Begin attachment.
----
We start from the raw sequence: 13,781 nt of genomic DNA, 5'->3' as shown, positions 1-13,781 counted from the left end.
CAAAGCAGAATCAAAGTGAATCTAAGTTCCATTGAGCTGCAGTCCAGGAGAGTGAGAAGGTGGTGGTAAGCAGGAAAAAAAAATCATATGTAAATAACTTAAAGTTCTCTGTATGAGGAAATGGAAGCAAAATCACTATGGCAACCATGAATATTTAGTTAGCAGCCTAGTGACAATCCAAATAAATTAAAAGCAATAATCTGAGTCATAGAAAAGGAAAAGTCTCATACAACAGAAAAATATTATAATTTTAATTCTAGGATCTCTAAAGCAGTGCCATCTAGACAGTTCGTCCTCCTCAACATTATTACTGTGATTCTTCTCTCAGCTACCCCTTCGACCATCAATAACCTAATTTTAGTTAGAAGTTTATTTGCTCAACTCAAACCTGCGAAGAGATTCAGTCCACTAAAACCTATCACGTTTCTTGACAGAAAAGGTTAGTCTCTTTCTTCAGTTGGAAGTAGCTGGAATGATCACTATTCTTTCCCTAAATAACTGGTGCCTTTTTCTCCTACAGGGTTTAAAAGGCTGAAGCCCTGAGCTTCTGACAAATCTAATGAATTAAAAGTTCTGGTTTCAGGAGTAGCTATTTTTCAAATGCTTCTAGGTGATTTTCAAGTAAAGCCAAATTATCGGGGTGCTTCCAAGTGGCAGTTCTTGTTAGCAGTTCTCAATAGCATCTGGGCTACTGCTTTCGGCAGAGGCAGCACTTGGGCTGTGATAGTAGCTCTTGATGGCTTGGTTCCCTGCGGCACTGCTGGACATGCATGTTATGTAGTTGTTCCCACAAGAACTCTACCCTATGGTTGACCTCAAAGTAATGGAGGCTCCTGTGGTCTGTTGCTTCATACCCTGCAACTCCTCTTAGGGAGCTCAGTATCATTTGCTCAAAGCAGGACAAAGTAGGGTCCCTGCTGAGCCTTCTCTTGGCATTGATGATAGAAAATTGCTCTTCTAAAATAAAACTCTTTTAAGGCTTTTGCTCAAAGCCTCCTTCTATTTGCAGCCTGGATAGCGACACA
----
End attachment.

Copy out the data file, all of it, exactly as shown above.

We start from the raw sequence: 13,781 nt of genomic DNA, 5'->3' as shown, positions 1-13,781 counted from the left end.
CAAAGCAGAATCAAAGTGAATCTAAGTTCCATTGAGCTGCAGTCCAGGAGAGTGAGAAGGTGGTGGTAAGCAGGAAAAAAAAATCATATGTAAATAACTTAAAGTTCTCTGTATGAGGAAATGGAAGCAAAATCACTATGGCAACCATGAATATTTAGTTAGCAGCCTAGTGACAATCCAAATAAATTAAAAGCAATAATCTGAGTCATAGAAAAGGAAAAGTCTCATACAACAGAAAAATATTATAATTTTAATTCTAGGATCTCTAAAGCAGTGCCATCTAGACAGTTCGTCCTCCTCAACATTATTACTGTGATTCTTCTCTCAGCTACCCCTTCGACCATCAATAACCTAATTTTAGTTAGAAGTTTATTTGCTCAACTCAAACCTGCGAAGAGATTCAGTCCACTAAAACCTATCACGTTTCTTGACAGAAAAGGTTAGTCTCTTTCTTCAGTTGGAAGTAGCTGGAATGATCACTATTCTTTCCCTAAATAACTGGTGCCTTTTTCTCCTACAGGGTTTAAAAGGCTGAAGCCCTGAGCTTCTGACAAATCTAATGAATTAAAAGTTCTGGTTTCAGGAGTAGCTATTTTTCAAATGCTTCTAGGTGATTTTCAAGTAAAGCCAAATTATCGGGGTGCTTCCAAGTGGCAGTTCTTGTTAGCAGTTCTCAATAGCATCTGGGCTACTGCTTTCGGCAGAGGCAGCACTTGGGCTGTGATAGTAGCTCTTGATGGCTTGGTTCCCTGCGGCACTGCTGGACATGCATGTTATGTAGTTGTTCCCACAAGAACTCTACCCTATGGTTGACCTCAAAGTAATGGAGGCTCCTGTGGTCTGTTGCTTCATACCCTGCAACTCCTCTTAGGGAGCTCAGTATCATTTGCTCAAAGCAGGACAAAGTAGGGTCCCTGCTGAGCCTTCTCTTGGCATTGATGATAGAAAATTGCTCTTCTAAAATAAAACTCTTTTAAGGCTTTTGCTCAAAGCCTCCTTCTATTTGCAGCCTGGATAGCGACACA